Edited by Iain Hay and Jonathan V. Beaverstock
Chapter 3: Historical geographies of wealth: opportunities, institutions and accumulation, c. 1800–1930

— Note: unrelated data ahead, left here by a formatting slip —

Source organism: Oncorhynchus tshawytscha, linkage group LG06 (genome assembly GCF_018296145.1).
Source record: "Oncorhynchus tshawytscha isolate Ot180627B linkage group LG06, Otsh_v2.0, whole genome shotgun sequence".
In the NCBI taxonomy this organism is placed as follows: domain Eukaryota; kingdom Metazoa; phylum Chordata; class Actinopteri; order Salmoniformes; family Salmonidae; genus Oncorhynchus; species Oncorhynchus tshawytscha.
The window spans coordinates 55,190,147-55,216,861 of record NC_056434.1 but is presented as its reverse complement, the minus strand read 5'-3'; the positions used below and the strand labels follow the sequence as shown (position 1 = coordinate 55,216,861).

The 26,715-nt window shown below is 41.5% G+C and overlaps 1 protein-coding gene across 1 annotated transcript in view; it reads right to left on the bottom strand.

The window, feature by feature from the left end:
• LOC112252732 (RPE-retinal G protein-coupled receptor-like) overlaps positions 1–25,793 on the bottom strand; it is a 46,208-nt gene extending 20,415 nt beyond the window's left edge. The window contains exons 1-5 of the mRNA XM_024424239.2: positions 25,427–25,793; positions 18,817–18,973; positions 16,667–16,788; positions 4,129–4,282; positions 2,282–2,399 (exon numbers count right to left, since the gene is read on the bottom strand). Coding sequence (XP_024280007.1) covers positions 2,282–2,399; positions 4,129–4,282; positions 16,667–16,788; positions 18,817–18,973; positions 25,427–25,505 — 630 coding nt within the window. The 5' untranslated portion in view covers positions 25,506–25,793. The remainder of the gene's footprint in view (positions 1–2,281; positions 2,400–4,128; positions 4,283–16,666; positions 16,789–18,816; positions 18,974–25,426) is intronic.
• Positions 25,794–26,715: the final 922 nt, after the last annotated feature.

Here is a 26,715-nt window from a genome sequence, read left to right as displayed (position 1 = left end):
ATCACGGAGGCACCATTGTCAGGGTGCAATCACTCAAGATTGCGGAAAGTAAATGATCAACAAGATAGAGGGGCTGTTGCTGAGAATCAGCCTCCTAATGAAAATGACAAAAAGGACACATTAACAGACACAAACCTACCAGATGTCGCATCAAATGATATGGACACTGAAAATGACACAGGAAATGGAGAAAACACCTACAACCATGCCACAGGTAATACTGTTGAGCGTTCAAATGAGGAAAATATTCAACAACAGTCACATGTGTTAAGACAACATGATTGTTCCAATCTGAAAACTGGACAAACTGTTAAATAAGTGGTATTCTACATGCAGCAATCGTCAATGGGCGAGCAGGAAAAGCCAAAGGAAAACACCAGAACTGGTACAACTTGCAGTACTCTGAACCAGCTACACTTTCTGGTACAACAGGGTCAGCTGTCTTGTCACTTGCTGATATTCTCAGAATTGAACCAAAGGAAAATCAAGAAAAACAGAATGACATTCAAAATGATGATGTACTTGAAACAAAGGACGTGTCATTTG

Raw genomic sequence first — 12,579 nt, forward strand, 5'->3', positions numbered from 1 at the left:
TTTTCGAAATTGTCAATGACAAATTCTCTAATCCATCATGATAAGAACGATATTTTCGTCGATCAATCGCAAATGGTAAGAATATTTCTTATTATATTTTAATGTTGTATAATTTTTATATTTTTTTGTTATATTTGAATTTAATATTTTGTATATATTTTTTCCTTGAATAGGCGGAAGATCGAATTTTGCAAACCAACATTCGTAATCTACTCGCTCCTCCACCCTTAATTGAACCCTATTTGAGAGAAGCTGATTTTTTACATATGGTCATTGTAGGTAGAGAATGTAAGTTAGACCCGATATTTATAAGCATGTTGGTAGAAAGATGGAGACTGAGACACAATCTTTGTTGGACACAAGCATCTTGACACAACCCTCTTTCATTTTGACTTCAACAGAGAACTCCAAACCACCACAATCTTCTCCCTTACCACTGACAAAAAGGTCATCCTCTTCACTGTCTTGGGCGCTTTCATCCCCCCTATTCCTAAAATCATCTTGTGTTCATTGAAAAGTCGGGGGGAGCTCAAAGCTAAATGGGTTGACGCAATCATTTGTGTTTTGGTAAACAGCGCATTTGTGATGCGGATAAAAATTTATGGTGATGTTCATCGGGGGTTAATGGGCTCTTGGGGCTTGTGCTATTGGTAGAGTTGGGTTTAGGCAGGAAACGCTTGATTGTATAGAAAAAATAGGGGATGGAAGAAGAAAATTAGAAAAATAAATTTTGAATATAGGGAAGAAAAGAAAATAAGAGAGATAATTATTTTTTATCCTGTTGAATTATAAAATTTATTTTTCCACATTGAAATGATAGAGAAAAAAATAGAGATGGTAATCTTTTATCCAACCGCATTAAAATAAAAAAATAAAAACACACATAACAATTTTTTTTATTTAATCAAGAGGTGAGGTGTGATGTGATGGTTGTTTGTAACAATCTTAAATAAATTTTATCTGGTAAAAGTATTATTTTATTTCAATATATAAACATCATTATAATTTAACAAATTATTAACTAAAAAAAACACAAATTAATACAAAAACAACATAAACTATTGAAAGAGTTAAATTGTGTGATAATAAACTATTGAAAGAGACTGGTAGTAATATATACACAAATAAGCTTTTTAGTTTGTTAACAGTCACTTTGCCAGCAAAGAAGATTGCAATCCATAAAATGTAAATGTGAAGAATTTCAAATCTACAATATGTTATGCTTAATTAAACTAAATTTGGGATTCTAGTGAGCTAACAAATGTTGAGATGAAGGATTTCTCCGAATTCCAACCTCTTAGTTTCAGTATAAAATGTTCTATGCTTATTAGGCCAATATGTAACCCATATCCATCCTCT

Studies of long-run trends in the distribution of wealth have mainly focused on understanding and seeking to explain patterns of inequality. Since Simon Kuznets (1955) first explored the relationships between inequality and economic growth, a large and important body of research has sought to reconstruct and interpret the historical evidence for an ever-widening range of countries over ever-lengthening periods of time. The most recent addition to the pantheon of studies has been Thomas Piketty’s (2014) influential (and, for some, contentious) book, Capital in the Twenty-First Century – itself the culmination of a range of efforts to quantify both the extent and the sources of economic inequality. Between Kuznets and Piketty exists a very large number of studies of wealth and inequality, far too numerous to consider in detail here. The changing composition of wealth, however, is far less understood than its distribution. Indeed, according to Jesper Roine and Daniel Waldenström (2014, p. 69), ‘when it comes to historical evidence about wealth composition across the wealth distribution, we know almost nothing’.
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